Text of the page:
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Section Questions and Answers

Orthodontics for Children and Adolescents

  1. My child needs orthodontic treatment. What is it?
  2. Why is it important to have orthodontic treatment?
  3. What are the early warning signals of orthodontic problems?
  4. Why should orthodontic treatment start when the child is young?
  5. When should I have an orthodontic consultation for my child?
  6. Which conditions cause orthodontic problems?
  7. What dental and jaw conditions usually need orthodontic treatment?
  8. How long will the orthodontic treatment take to complete?
  9. What is the plan of action for the entire treatment period?
  10. What happens in the planning phase?
  11. What happens during the active phase?
  12. What happens during the retention phase?
  13. Is orthodontic treatment painful?
  14. Can my child participate in sport while wearing braces?
  15. Can children play an active role in their orthodontic treatment?

 
1. My child needs orthodontic treatment. What is it?

  • Orthodontics is the branch of dentistry that corrects irregularities of the teeth, jaws and face.
    Corrective treatment is carried out by a specialist dentist, called an orthodontist.
  • The orthodontist re-positions teeth and jaws that are not in their correct alignment and position.
    The dental term for this is malocclusion or bad bite.
  • Orthodontics aims to ensure that the teeth and mouth look good, and function well.

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2. Why is it important to have orthodontic treatment?

  • Orthodontic problems can disfigure the face and mouth.
  • Orthodontics can improve the appearance of the teeth and face.
  • Normal speech and chewing can be made possible by orthodontic treatment.
  • A bad bite can make biting or chewing difficult or even impossible, and can cause the teeth to wear down.
  • Crooked teeth are very hard to brush properly.
  • If teeth are not kept clean, this can result in tooth decay, and loss of teeth.
  • Orthodontic problems can damage the gums and underlying bone structure.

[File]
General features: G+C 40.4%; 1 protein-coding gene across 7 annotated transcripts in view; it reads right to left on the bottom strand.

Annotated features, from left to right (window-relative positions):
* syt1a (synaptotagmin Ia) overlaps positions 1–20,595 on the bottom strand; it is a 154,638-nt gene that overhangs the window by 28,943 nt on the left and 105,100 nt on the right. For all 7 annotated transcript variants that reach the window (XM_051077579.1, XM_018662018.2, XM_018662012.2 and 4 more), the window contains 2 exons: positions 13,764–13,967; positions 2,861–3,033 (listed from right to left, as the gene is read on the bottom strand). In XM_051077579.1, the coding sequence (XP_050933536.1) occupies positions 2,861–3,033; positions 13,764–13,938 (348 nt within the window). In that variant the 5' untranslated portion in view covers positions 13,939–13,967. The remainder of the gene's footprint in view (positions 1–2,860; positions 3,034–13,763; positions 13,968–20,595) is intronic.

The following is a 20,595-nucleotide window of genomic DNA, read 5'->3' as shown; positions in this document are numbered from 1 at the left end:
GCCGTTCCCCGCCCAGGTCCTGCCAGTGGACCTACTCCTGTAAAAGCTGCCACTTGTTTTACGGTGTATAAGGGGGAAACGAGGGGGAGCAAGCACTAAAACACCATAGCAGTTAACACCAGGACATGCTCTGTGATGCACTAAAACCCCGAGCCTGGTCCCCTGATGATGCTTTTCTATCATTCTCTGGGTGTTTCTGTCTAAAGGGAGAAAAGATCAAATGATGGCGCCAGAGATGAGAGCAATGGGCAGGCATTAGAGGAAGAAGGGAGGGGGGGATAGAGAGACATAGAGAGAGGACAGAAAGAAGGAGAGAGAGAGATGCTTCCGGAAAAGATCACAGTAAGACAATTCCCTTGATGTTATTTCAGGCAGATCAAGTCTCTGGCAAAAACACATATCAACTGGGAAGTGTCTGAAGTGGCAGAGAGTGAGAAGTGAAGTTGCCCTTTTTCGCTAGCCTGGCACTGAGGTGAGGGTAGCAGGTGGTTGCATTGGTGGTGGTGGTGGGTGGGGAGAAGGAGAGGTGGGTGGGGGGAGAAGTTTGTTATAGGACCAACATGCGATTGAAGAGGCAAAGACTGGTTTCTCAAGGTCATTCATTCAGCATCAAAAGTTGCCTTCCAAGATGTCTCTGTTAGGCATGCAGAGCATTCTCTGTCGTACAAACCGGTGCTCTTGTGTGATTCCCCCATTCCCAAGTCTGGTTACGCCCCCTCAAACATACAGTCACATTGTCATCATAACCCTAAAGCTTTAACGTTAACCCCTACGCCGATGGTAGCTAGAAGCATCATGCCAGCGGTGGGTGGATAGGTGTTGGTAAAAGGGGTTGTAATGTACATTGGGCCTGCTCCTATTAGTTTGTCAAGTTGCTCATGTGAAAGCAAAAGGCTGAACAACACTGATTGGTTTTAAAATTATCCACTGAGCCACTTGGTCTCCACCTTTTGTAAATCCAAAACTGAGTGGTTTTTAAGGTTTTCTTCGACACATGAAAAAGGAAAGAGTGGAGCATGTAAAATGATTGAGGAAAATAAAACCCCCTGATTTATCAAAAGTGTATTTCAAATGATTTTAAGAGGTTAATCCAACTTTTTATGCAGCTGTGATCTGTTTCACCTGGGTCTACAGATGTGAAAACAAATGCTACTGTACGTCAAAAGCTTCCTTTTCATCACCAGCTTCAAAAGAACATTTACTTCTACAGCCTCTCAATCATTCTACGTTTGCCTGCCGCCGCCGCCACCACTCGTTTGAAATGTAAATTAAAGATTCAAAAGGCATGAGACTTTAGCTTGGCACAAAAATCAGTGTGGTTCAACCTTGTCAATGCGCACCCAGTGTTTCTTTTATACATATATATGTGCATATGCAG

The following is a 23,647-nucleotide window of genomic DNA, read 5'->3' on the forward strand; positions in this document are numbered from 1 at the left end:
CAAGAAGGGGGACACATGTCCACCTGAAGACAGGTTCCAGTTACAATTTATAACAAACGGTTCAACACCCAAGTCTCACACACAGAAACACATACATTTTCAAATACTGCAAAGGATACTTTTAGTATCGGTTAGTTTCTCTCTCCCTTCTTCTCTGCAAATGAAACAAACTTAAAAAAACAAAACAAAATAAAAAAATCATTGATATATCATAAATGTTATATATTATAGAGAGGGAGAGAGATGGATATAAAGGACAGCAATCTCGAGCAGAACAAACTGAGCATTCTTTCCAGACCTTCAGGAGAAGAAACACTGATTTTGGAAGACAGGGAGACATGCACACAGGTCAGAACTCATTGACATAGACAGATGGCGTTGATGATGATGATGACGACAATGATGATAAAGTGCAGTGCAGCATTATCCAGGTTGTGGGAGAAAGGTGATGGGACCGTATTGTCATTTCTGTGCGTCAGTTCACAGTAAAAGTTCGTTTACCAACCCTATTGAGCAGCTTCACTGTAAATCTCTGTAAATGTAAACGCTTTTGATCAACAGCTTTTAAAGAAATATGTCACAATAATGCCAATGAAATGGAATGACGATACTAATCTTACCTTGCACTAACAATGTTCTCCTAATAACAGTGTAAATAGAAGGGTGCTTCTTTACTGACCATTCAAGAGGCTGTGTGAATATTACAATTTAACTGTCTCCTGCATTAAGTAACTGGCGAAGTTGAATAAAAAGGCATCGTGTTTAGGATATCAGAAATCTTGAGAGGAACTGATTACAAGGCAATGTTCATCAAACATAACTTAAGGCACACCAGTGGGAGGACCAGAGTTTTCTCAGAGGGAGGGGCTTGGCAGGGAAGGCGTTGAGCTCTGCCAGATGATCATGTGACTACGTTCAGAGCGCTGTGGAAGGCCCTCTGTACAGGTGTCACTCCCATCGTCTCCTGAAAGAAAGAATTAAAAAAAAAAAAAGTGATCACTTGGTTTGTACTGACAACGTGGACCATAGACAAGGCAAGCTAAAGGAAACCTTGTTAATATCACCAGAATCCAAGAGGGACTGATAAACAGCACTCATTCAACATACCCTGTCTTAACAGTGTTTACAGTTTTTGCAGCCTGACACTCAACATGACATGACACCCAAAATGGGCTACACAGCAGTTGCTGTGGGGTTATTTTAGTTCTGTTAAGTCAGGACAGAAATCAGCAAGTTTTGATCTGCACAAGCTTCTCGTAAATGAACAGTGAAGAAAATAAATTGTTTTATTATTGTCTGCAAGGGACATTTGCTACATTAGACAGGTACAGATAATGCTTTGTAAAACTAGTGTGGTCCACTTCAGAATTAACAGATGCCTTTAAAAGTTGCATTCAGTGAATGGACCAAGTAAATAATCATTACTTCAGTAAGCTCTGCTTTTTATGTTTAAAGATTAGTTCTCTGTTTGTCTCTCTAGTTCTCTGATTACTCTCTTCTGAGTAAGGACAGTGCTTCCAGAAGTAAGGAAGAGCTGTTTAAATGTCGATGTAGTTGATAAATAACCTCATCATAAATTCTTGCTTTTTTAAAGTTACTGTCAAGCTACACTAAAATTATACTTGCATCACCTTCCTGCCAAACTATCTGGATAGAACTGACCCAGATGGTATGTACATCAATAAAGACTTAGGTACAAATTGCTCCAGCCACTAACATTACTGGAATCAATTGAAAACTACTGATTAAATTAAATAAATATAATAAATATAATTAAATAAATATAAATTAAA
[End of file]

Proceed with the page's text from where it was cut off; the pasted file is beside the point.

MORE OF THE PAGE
• If the jaws are not properly positioned, pain in the jaw joints can result.
  • Orthodontic problems can get worse if they are neglected. They will not just "go away".
  • If not treated in time, a problem can become more difficult and more expensive to treat later on.

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Crooked teeth

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3. What are the early warning signals of orthodontic problems?

  • The warning signals to be aware of are:
    • Baby teeth not falling out when they are expected to.
    • Baby teeth that are lost too early because of decay.
    • Top and bottom teeth not meeting properly.
    • Problems with biting or chewing.
    • Crooked teeth caused by crowding.
    • Mouth breathing.
    • Thumb and finger sucking.
    • Biting the cheek, or the roof of the mouth.
    • Jaws and teeth out of proportion to the rest of the face.

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The result of
thumb sucking
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Crowding

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4. Why should orthodontic treatment start when the child is young?

  • There are many good reasons for early orthodontic treatment:
    • When the jaws and teeth are still growing it is much easier to move teeth and influence the position and size of the jaw.
    • Early treatment will shorten the treatment time.
    • Treatment of thumb-sucking and abnormal swallowing patterns is more successful in a young child.
    • Protruding front teeth are easily damaged, so the sooner they are corrected the better.
    • The space left by the early loss of a baby tooth must be kept open.
      If left untreated, this space will close, as adjacent teeth will drift into it. The permanent tooth may then not have enough space to grow into and may become impacted. Early treatment can keep the space open and allow the permanent tooth to erupt normally. Insufficient space for permanent teeth often results in crowding.

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Space maintainers

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5. When should I have an orthodontic consultation for my child?

  • Consult an orthodontist immediately after you or your dentist become aware of a problem.
    • Jaw growth and development problems can be identified by the age of seven.
    • If it is necessary to widen or lengthen the upper or lower jaw, this can begin by the age of 10 for girls, and 12 for boys.
    • Starting early can make the treatment easier and shorter.

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6. Which conditions cause orthodontic problems?

  • Crowding
    • Teeth affected by crowding are difficult to clean and are prone to decay.
    • Crowding may prevent other teeth from erupting, causing them to become impacted.
    • Crowding spoils the appearance of the mouth and smile.

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Severe crowding